The subject of eating habits is a versatile one, to be sure. Some individuals are content with just one meal a day, while others eat three full meals at specific hours, following their own personal schedules.
Most of the time, our busy lifestyle also has a strong say in when and what we eat.
This is already stressful enough, but when one throws a condition like diabetes into the mix, it gets even harder to manage our meals while taking proper care of that condition.
Of course, when one is first diagnosed with the condition, the #1 advice is to stick to healthy, regular, and balanced meals.
All fine and good, but reality can be very different sometimes, and once again it is our hectic daily schedules that are to blame. But one thing to remember is that in this case, there is no such thing as ‘one size fits all. Being diagnosed with the condition doesn’t have to mean an end of enjoyment of food.
So, let us take a look at a few very common examples which have an influence over our meal choice at that particular moment.
Meals ‘On the Go’
A great number of us find ourselves constricted to eat ‘on the go’ due to a hectic work agenda or family life. But this shouldn’t have to mean unhealthy, expensive meals and poorly-controlled conditions. Here are some tips we’d like to share:
Review the Day
It’s best to keep a diary where we write down the exact time and content of our meals. Also, our emotions at that time and any activity we may be doing. People need to try this method for a week. Trust us, it will aid greatly in learning the patterns concerning food choice.
Always Try and Make Time for a Nutritious, Filling Breakfast
Whoever first called it ‘the most important meal of the day, was positively right. And in case our morning happens to be as hectic as the rest of our day, we need to create the habit of making our breakfast the previous night.
It doesn’t have to be anything complicated, the keyword here is ‘healthy’. Here’s an idea: a whole-grain slice of bread topped with peanut butter and a nice, fresh apple.
We can grab our breakfast from a café (if we don’t feel like preparing it at home), just steer clear of the muffins of pastries (yes, even the skinny ones). There are plenty of other options.
Check the Food Labels
Always make sure to check the food labels and other nutritional information on any product which is on the grocery list. It’ll eventually grow into a healthy habit.
For lunch or an ‘in-between’ snack, pack a lunch box containing yummy, healthy things to munch on such as plain popcorn, fruit, boiled eggs, and certain types of crunchy veggies! A handful of nuts (unsalted) is also a good option.
Never Forget about Drinks
Those from cafés, while delicious, can be packed with unnecessary calories. Always ask for either semi-skimmed or skimmed milk, and skip the cream, sugar, and syrup altogether. Soon enough people will find they don’t miss those things at all.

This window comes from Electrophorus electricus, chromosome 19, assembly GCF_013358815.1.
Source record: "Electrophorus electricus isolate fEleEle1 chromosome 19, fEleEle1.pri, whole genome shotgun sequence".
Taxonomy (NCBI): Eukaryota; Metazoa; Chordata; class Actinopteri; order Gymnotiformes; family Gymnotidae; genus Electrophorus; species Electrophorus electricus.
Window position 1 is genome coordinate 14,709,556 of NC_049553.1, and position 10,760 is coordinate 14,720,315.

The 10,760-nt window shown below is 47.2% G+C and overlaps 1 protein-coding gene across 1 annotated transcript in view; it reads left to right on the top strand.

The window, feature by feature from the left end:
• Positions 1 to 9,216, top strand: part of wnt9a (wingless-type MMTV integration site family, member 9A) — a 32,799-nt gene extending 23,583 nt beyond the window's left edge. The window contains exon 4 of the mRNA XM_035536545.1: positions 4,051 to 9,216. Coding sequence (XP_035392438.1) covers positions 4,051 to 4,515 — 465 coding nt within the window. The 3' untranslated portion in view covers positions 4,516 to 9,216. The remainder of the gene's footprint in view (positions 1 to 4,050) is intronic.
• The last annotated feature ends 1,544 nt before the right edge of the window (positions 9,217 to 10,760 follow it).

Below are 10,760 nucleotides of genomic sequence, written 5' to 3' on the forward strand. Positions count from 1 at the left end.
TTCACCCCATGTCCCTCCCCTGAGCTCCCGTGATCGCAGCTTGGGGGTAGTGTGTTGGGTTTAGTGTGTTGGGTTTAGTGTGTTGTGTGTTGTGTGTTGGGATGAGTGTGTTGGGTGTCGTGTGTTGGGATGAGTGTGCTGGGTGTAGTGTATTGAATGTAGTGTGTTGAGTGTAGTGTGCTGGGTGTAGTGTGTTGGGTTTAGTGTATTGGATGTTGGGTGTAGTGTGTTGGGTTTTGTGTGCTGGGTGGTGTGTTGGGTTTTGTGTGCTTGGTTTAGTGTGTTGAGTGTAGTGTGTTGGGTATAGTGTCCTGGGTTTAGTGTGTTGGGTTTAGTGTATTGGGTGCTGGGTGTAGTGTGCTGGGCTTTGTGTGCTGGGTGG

Another excuse for failing to incorporate healthy eating habits into the day would be chaotic family life. We understand it can be really difficult, but this is just an invitation to introduce our whole family to some healthy nutritional changes. Here are some helpful tips:
- Involve the entire family in a fun, bonding activity: meal planning! People will also be saving some money as this way, knowing ahead what the whole household is eating, shopping lists can be more concise, and less food will be wasted;
- Speaking of shopping, if we happen to have any children, why not involve them? They are just as important family members when it comes to consuming healthy food. Also, this way, they can learn from an early age the importance of proper nutrition. And even do some math exercises by counting their carbs;
- Cook in bulk and store the leftovers in the fridge. That way, no food will go to waste, as ‘yesterday’s portions’ can just as well be ‘today’s portions’ too;
- If the weather’s nice, why not have a family picnic outside? Or maybe a barbecue where we can invite our friends and neighbors? An extra tip is to use recyclable cutlery and plates to avoid the major washing up we would otherwise have to do, which would add up to our stress;
- Stock up on canned and frozen foods, so we can whip up a quick meal that won’t take up much of our already hectic agenda;
- Be careful not to mindlessly snack on any of our family’s leftovers, especially since managing our weight should also be a priority if we are already someone who has diabetes. This includes having more than one biscuit with our tea, which is just excess caloric content with no nutritional value whatsoever.